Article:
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The Collegian

The Student News Site of Tarrant County College

The Collegian

The Student News Site of Tarrant County College

The Collegian

Ludicrous, bad actors equates bad overall

Heidi (Sherri Moon Zombie), a radio DJ, leaves her sanity behind without much of a fight in The Lords of Salem. Photo courtesy Alliance Films
Heidi (Sherri Moon Zombie), a radio DJ, leaves her sanity behind without much of a fight in The Lords of Salem. Photo courtesy Alliance Films

By Rhiannon Saegert/nw news editor

The Lords of Salem is ludicrously bad. It is actually ludicrous to think that this movie, with all of its perfect failings, was even made. May this film be forgotten and seen by no one.

Sherri Moon Zombie plays Heidi, a DJ living in Salem, Mass. She has a butt, by the way. This movie really wants you to know that.

When she receives a mysterious record in the mail and decides to play it on her radio show, it sets off a strange series of events, many of which were lifted directly from better films. As the days go by in a manner identical to The Ring, Heidi can’t tell if she’s losing her mind or actually being targeted by supernatural forces.

Is Heidi truly insane? Will she escape her fate? Will any of her three-for-the-price-of-one male protectors rescue her? Oh come on, everyone knows the answer.

The name Rob Zombie comes with certain expectations. His films are bloody, sick, violent, sexual, exploitative, but all in the name of fun. All the no-holds-barred insanity and over-the-top gore aren’t meant to be analyzed. They’re meant to be enjoyed by people with a taste for that kind of thing.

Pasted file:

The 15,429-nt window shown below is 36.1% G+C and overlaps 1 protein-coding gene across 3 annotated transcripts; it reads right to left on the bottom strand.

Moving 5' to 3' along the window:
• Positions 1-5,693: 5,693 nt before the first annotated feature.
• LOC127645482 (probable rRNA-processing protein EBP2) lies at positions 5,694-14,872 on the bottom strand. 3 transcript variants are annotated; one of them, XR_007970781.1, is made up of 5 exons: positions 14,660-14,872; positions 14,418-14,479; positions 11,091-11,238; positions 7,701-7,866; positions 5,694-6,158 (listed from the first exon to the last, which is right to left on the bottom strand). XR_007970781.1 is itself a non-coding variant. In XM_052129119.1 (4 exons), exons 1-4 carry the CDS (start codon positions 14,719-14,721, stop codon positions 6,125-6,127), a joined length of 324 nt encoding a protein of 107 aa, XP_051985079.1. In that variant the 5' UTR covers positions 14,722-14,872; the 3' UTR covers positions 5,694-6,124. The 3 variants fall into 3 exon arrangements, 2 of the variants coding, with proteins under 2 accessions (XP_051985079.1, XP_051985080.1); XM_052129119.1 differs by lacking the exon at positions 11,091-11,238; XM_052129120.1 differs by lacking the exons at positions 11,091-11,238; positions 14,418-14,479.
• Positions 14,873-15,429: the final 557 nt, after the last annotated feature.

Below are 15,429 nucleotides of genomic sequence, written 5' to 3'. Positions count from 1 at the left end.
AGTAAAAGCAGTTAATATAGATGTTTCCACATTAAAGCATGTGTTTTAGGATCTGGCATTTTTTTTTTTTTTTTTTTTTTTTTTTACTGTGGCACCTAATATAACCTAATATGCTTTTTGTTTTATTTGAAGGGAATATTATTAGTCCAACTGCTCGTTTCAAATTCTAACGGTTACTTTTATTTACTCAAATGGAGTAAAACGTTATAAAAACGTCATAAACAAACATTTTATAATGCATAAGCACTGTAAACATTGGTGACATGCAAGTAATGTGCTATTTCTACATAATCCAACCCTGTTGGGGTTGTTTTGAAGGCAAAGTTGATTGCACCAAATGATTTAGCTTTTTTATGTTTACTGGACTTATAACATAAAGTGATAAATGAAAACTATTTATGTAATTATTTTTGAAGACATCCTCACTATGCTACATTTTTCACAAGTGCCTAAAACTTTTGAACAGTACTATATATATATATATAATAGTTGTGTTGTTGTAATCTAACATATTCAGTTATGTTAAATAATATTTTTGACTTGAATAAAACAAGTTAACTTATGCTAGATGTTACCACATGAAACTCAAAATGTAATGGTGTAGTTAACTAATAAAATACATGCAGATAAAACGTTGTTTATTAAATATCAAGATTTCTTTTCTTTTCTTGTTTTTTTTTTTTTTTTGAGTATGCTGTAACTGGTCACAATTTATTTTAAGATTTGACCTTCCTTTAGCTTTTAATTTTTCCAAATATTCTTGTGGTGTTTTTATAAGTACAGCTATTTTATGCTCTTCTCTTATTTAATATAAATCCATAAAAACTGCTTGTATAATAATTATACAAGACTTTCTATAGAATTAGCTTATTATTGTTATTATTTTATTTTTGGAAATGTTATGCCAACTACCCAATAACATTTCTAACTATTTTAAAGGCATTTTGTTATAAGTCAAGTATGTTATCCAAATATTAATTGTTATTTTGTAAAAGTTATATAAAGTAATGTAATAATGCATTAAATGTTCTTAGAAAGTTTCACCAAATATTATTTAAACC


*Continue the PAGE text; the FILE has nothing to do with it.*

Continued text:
This movie spends most of its time on the opposite end of the spectrum, trying to be serious and failing miserably. Who was this made for?

The first half is reminiscent of a Chiller TV original movie with its fair-to-poor acting, predictable plot and weak jump scares that rely entirely on loud noises.

At the halfway point, it shifts gears and tries to shock its audience with grotesque, demonic imagery. Some of it might have been effective if it hadn’t all been executed in the dumbest manner possible. For instance, there’s a faceless, humanoid monster that appears several times and actually manages to be creepy until he shows up in a nun costume for no reason. What was intended to be the scariest part of the film had the audience laughing uncontrollably.

Actually, none of the above is actually important because the finale of the film is the sole reason for its existence.

The last 20 minutes is an acid trip of a sequence. Without giving away too much, it involves gore, sexual imagery and melting faces among other things. The ending is one big ploy to earn this movie The Audition-esque infamy. It was designed to get people telling their friends about that oh-so-crazy ending that must be seen to be believed.

Nowadays, the ending sequence is about as shocking as a seventh grader wearing eyeliner purchased from Hot Topic. This is especially pathetic because, like a seventh grader, this film is trying way too hard to provoke a reaction and just comes off as ridiculous. It is sick, it is unrelenting, it is hard to watch, but it isn’t anything new.

Congratulations movie, you’re so edgy! You’ve potentially shocked and offended the same crowd that took issue with ParaNorman. Drop references all you want, but you’re nothing compared to Cronenberg, Miike, Nakata or Polanski.

Final take: This movie will remind you of all the better horror movies you could be re-watching.

Those who would enjoy it: Maybe die-hard Zombie fans, and that’s a big maybe.

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